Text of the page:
Intravenous etomidate infusion is effective to rapidly lower cortisol levels in severe Cushing’s syndrome (CS) in the intensive care unit (ICU). Recently, etomidate treatment has also been proposed at lower doses in non-ICU wards, but it is not yet clear how this approach compares to ICU treatment.
We compared data from patients with severe CS treated with high starting doses of etomidate (median: 0.30 mg/kg BW/day) in ICU or with lower starting doses (median: 0.025 mg/kg BW/day) in non-ICU medical wards.
Fourteen patients were included, among which ten were treated with low starting doses (LD) and four with high starting doses etomidate (HD). All patients had severe and complicated CS related to adrenal carcinoma (n = 8) or ectopic ACTH secretion (n = 6). Etomidate was effective in reducing cortisol levels below 500 nmol/L in a median of 1 day in the HD group compared to 3 days in the LD group (P = 0.013). However, all patients of the HD group had etomidate-induced cortisol insufficiency and needed frequent monitoring, while no patient from the LD group required hydrocortisone supplementation. No patient in either group died from complications of CS or etomidate treatment, but final outcome was poor as six patients in the LD group and all four patients in the HD group died from their cancer during follow-up.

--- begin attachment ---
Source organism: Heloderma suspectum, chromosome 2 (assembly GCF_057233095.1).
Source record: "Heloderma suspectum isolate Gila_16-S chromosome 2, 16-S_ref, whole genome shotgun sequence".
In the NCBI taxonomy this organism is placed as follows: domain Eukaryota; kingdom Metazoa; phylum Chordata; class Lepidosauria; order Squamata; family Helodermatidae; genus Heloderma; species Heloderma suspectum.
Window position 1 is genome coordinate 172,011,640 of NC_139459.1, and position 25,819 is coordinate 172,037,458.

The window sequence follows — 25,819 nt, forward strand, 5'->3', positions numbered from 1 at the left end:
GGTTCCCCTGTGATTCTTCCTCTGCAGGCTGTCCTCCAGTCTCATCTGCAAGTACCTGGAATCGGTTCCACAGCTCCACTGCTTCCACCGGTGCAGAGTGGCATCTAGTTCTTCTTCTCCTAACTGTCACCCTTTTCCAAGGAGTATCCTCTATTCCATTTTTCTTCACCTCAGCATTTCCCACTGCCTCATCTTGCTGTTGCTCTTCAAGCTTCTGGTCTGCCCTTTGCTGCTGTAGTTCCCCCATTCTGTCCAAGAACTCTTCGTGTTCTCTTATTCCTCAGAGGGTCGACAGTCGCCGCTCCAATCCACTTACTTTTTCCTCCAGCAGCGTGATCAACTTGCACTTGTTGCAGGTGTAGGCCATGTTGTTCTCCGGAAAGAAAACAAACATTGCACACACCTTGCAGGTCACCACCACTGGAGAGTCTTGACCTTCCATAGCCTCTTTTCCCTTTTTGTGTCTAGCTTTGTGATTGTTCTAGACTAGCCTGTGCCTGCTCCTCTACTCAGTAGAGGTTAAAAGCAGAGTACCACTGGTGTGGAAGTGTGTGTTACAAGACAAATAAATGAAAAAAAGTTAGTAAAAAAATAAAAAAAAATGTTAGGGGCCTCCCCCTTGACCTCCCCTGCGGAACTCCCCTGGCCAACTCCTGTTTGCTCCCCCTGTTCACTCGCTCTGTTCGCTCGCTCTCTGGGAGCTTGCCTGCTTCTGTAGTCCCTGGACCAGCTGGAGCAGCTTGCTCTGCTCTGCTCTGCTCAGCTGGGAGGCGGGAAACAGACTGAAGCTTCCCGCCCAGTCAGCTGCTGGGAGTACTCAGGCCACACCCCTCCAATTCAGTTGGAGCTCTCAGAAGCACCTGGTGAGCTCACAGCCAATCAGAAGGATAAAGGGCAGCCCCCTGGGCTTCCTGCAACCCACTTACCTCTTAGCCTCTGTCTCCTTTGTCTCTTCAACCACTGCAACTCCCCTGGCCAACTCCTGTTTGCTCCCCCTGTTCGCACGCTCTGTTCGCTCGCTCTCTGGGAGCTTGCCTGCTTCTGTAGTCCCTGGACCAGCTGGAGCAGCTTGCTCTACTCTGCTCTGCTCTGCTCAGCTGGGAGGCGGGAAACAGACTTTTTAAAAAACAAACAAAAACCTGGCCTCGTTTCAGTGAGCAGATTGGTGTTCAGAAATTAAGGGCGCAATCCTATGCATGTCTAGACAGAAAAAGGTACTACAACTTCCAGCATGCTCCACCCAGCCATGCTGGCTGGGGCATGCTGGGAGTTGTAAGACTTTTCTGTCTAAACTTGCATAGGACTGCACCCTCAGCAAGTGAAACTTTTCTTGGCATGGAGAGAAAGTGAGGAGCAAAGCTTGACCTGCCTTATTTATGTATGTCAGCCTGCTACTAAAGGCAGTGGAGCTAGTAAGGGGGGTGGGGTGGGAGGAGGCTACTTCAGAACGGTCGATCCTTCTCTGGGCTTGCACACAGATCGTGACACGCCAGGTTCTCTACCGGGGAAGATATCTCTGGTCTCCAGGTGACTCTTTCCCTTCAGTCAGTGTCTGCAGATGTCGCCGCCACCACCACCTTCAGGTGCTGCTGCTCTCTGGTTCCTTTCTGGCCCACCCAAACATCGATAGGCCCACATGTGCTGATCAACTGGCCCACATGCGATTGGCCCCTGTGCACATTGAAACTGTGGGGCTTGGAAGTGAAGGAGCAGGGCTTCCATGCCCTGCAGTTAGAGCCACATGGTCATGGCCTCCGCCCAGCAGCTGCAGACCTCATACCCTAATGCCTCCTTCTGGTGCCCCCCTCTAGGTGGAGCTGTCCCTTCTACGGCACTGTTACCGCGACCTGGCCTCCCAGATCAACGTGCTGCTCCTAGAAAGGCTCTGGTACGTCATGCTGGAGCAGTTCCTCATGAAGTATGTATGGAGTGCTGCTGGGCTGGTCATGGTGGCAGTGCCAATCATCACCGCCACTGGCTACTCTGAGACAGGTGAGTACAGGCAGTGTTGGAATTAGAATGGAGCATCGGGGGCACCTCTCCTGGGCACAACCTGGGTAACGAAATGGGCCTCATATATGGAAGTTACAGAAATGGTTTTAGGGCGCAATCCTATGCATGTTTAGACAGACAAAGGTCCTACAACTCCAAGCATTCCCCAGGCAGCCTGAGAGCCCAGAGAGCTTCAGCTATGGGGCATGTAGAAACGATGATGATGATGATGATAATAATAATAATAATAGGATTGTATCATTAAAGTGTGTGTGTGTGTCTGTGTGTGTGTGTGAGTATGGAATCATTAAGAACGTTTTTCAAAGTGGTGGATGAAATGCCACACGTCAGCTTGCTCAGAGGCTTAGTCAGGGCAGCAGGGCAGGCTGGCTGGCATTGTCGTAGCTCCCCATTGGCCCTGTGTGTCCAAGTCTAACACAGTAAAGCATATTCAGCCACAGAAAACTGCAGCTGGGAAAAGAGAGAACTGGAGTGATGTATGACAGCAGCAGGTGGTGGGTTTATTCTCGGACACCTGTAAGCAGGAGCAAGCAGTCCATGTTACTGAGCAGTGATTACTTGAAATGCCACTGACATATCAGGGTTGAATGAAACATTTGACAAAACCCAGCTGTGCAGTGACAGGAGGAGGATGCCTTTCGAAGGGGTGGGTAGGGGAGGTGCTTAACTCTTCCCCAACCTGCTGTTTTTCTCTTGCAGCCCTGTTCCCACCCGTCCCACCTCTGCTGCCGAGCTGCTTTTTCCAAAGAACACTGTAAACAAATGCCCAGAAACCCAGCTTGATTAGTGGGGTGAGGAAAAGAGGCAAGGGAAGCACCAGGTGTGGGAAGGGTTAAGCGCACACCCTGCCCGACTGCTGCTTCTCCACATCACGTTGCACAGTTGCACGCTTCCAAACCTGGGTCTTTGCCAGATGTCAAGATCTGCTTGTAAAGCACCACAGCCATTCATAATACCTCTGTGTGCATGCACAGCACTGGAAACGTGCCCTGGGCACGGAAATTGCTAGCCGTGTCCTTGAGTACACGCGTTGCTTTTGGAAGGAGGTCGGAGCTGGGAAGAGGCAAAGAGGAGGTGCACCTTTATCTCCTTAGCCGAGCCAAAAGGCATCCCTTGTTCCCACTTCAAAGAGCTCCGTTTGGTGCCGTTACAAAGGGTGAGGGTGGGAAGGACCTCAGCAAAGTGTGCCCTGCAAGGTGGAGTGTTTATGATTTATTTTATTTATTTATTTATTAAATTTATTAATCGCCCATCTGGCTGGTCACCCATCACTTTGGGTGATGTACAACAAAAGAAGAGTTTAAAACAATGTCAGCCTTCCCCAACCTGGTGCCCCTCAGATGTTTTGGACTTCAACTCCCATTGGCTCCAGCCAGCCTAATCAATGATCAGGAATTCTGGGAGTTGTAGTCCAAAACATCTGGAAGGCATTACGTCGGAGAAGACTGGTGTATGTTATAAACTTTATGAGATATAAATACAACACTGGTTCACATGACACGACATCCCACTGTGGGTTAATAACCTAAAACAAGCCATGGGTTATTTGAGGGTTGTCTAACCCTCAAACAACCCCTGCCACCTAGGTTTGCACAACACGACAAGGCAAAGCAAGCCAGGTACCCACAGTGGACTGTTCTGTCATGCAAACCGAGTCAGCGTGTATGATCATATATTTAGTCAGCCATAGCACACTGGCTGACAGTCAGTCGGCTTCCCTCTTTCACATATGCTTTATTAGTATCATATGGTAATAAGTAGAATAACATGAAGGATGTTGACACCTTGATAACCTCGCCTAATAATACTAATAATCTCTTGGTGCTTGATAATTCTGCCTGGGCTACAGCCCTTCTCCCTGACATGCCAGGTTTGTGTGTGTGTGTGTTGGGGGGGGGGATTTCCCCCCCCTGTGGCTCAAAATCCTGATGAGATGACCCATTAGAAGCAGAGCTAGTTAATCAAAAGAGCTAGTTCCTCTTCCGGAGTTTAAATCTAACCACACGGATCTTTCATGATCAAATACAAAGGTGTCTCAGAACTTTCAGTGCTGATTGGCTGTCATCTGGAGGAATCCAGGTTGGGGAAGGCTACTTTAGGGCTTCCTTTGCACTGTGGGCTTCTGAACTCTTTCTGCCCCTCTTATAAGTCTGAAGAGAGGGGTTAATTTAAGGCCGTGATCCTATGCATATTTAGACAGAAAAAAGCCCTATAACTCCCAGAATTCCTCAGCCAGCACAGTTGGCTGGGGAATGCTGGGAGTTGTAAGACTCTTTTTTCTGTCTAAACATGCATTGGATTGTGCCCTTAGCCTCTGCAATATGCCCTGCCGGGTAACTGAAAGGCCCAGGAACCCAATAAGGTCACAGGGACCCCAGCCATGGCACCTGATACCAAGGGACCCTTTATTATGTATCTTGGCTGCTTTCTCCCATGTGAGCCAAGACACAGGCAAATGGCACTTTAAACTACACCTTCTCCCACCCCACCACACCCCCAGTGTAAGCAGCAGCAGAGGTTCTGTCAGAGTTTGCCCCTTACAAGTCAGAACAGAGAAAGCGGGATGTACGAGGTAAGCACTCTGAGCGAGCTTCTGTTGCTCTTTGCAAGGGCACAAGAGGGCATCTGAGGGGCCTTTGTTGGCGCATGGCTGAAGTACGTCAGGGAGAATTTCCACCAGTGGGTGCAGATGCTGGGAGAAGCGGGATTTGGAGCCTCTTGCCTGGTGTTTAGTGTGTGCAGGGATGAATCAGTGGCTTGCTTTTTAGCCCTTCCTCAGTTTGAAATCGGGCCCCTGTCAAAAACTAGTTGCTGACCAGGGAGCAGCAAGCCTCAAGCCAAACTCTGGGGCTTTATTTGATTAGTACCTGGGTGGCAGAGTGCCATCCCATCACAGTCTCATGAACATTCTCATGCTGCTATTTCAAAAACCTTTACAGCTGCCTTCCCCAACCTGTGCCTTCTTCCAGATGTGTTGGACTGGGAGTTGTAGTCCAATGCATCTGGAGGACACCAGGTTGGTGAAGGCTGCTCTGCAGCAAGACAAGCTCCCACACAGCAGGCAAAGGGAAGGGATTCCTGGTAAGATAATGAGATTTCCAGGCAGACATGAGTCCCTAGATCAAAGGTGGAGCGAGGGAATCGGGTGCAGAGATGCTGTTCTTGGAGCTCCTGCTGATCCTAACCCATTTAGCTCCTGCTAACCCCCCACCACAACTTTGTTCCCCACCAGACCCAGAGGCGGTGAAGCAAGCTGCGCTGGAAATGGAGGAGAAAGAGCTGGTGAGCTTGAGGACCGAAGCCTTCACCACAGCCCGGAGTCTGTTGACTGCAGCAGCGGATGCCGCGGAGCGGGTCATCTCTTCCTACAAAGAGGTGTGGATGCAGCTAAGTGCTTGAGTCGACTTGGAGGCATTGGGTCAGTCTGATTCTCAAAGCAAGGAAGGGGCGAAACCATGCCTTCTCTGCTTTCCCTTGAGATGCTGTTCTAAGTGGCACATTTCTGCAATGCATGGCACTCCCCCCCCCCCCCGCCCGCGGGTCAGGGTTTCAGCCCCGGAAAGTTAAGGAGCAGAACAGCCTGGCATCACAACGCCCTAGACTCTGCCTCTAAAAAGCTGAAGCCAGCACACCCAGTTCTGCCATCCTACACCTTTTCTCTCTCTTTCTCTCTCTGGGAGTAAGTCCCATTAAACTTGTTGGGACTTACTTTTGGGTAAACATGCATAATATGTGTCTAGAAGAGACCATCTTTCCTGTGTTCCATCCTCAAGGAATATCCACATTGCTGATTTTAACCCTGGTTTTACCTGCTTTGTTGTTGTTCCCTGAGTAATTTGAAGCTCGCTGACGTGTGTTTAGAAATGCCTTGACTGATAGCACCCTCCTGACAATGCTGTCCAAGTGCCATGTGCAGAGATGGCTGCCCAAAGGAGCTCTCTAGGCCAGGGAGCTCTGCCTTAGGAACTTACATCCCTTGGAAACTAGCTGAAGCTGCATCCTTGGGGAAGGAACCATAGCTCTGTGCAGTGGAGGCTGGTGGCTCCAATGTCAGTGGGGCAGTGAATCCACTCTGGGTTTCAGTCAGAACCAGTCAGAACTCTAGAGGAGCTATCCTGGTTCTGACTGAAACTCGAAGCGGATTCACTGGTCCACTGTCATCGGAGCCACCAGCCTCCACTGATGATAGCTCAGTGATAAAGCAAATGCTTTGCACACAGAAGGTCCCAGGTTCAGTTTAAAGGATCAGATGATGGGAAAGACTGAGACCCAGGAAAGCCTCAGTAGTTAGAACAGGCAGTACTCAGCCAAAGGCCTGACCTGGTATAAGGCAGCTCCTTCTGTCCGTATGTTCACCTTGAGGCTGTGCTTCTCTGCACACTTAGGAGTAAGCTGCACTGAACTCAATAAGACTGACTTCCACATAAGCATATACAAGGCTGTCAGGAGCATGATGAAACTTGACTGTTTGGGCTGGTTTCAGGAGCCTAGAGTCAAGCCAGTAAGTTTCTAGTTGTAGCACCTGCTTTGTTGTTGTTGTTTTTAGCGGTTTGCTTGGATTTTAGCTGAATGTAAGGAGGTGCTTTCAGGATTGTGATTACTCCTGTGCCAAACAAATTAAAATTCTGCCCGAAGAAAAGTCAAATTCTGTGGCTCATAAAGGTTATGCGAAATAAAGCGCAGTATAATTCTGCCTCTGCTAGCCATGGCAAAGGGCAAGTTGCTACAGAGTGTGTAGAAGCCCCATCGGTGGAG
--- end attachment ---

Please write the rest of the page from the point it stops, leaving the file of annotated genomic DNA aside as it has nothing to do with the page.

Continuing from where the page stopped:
Our study suggests that, for patients with severe CS who do not require intensive organ-supporting therapy, the use of very low doses of etomidate in medical wards should be considered.